This content is from: Colombia

Challenges of the tax and accounting regulations in Colombia

Alexandra Durán and Claudia Leon of EY explain why there is a long way to go before the tax and accounting regulations in Colombia ‘speak the same language’.

Historically, taxpayers and tax administrations have faced continuous challenges derived from the fact that there are differences between accounting and tax figures. The most common explanation of this situation is the origin and purpose of the regulations used to construct both sets of information. 

On one side, the financial figures aim to provide a comprehensive overview of the financial situation of a given entity, corporation, or foundation for control, management, and decision-making purposes; while, on the other one, the tax figures intend to serve as the basis to determine one of the most relevant governmental revenue (i.e. taxes) and as a source of information to define economic and social policy. 

Nowadays, it is practically unanimously accepted that the way to manage these differences and make the tax and accounting information comparable is by recognising, as part of the accounting figures, the future effect of those differences that are qualified as timing or temporary as a deferred tax asset or liability; but then, challenges now come from the lack of clarity and correlation of the tax and accounting notions and definitions?

In fact, this is what has become the new origin of discussions and analysis when defining the tax position in Colombia and, in some cases, the possibility of accessing some benefits. 

The latter, moreover considering that neither the tax law nor the accounting principles always include a thorough definition of different concepts therein included, or when they do, they bring different definitions that are not aligned, or, even, include cross-references that are unclear or intricate; situations that bring an additional ingredient to the equation, i.e. the interpretation of tax and accounting notions based on other laws and regulations, which in many cases have not been updated for ages and still consider the economic context of when they were issued.

A clear example of the above, although not the only one, is what happens with tax benefits that require taxpayers to have specific types of assets (e.g. the need of investing in tangible and depreciable real productive fixed assets to treat the value added tax paid in its acquisition as a credit against the corporate income tax) to access to them, and that, based on accounting regulations, they are recognised as an intangible amortisable investment.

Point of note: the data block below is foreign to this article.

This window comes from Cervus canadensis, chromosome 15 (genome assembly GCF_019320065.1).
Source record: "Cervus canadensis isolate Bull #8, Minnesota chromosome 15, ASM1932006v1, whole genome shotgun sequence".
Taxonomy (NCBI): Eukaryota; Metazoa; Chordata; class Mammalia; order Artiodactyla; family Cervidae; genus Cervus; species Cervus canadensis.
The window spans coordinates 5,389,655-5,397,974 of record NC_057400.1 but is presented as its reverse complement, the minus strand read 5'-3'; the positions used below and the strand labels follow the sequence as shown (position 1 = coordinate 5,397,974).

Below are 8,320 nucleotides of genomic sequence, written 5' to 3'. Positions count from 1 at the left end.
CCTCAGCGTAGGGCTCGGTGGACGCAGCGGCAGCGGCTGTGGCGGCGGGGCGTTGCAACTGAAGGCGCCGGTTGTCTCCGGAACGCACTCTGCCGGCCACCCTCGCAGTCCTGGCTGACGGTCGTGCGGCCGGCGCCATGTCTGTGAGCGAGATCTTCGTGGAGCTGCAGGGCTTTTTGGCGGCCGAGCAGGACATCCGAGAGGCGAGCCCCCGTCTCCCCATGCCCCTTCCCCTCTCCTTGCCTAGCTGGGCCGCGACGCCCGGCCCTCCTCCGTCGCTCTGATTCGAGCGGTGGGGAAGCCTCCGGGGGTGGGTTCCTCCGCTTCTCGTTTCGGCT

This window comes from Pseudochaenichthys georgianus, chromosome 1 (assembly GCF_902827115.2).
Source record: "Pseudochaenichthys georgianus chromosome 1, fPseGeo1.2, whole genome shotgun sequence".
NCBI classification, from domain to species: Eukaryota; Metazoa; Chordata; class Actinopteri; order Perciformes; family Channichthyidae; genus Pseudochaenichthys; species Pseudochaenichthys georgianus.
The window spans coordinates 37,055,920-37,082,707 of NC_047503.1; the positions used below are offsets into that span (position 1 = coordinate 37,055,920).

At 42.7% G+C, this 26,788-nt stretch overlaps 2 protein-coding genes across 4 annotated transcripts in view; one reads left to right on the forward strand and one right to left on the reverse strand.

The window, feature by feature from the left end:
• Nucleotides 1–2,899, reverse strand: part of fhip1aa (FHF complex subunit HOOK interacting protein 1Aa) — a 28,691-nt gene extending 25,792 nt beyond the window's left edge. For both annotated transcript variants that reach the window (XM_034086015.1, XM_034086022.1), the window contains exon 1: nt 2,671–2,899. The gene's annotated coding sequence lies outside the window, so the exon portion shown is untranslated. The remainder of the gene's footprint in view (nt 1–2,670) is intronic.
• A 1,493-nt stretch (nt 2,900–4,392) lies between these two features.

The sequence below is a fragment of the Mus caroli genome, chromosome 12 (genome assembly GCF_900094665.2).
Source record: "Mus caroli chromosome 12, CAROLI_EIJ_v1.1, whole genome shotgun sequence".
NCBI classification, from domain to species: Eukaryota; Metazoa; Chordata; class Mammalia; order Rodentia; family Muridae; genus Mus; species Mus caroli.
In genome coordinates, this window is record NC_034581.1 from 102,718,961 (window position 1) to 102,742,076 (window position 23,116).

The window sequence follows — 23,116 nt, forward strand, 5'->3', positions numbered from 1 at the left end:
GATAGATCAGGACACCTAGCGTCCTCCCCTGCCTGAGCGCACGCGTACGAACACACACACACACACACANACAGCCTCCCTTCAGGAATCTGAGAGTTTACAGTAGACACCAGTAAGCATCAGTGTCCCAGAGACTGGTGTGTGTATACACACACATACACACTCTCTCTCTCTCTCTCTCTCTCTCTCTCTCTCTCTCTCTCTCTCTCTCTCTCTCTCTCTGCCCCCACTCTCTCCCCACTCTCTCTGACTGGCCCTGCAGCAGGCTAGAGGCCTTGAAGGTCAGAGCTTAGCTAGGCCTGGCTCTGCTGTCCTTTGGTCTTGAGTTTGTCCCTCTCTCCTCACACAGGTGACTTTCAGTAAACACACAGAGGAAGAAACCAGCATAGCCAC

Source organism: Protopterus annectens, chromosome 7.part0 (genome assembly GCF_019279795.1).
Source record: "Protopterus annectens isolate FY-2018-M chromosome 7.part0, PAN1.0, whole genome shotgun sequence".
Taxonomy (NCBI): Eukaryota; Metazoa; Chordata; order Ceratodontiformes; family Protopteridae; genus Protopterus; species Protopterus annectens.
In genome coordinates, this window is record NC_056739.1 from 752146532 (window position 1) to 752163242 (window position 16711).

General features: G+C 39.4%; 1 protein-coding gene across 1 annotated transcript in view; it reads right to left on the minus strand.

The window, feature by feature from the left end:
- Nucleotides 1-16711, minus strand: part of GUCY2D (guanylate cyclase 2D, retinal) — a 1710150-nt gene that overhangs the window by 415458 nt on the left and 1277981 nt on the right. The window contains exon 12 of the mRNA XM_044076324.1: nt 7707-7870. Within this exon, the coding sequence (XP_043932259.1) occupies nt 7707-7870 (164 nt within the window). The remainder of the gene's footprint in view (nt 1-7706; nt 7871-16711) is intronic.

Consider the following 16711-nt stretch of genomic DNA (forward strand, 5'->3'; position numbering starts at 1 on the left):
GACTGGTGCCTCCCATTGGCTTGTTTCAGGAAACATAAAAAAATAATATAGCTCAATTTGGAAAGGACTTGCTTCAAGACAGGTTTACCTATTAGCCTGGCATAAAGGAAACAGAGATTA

When this occurs, the Colombian tax system ends up creating a sort of inequality between taxpayers, since depending on the activity they develop and how much detail there is in the accounting and tax regulations regarding the recognition of the operations in the different stages of the project or service or production chain, some taxpayers will more easily have access to the benefits than some others, reaching some scenarios where taxpayers engaged in a given sector cannot even access to them, unless they assume some challenges risks.

All of this because: 

  • Article 21-1 of the Colombian Tax Code indicates that tax figures are determined based on what is provided in the accounting regulations unless there is a specific tax guideline established for such purpose;
  • The current accounting principles accepted in Colombia follow IFRS principles, which, in turn, follow international standards;
  • The Colombian tax law continues using concepts such as fixed assets, which, although do have a broad definition in the tax law, do not exist in the accounting regulations;
  • Something that might fall under the tax definition of real productive fixed asset, might not be depreciable for tax and accounting purposes. The latter, since the fact of an asset being depreciable, is linked to the accounting notion of property, plant, and equipment, limiting somehow the concept of real productive fixed asset incorporated in the tax law;
  • Under certain circumstances, the accounting regulations create a fiction where purchases of goods that are, based on the civil law definition of tangible goods, must be recognised as intangible assets for accounting purposes; and
  • In practice, what usually occurs is that when tax officers start audit processes, the first approach is to immediately rely on accounting definitions, when they do not find a specific tax definition, not always considering other interpretation criteria that should be considered and taken into account based on the general interpretation criteria established in the Colombian regime.

There is still a long path for tax and accounting regulations to ‘speak the same language’, starting from the foundation of concepts, before going as far as the recognition of deferred tax assets and liabilities; and, in the middle, taxpayers continue struggling making great interpretation efforts to apply the law as most accurately as possible, managing the difficult equation of tax efficiency and audit risks, and facing situations where tax benefits are limited due to the applicability of accounting principles created on a different economic context that could even lead to their unconstitutionality for creating unjustified inequalities between taxpayers. 

Alexandra Durán
Partner, EY


Claudia León
Senior manager, EY

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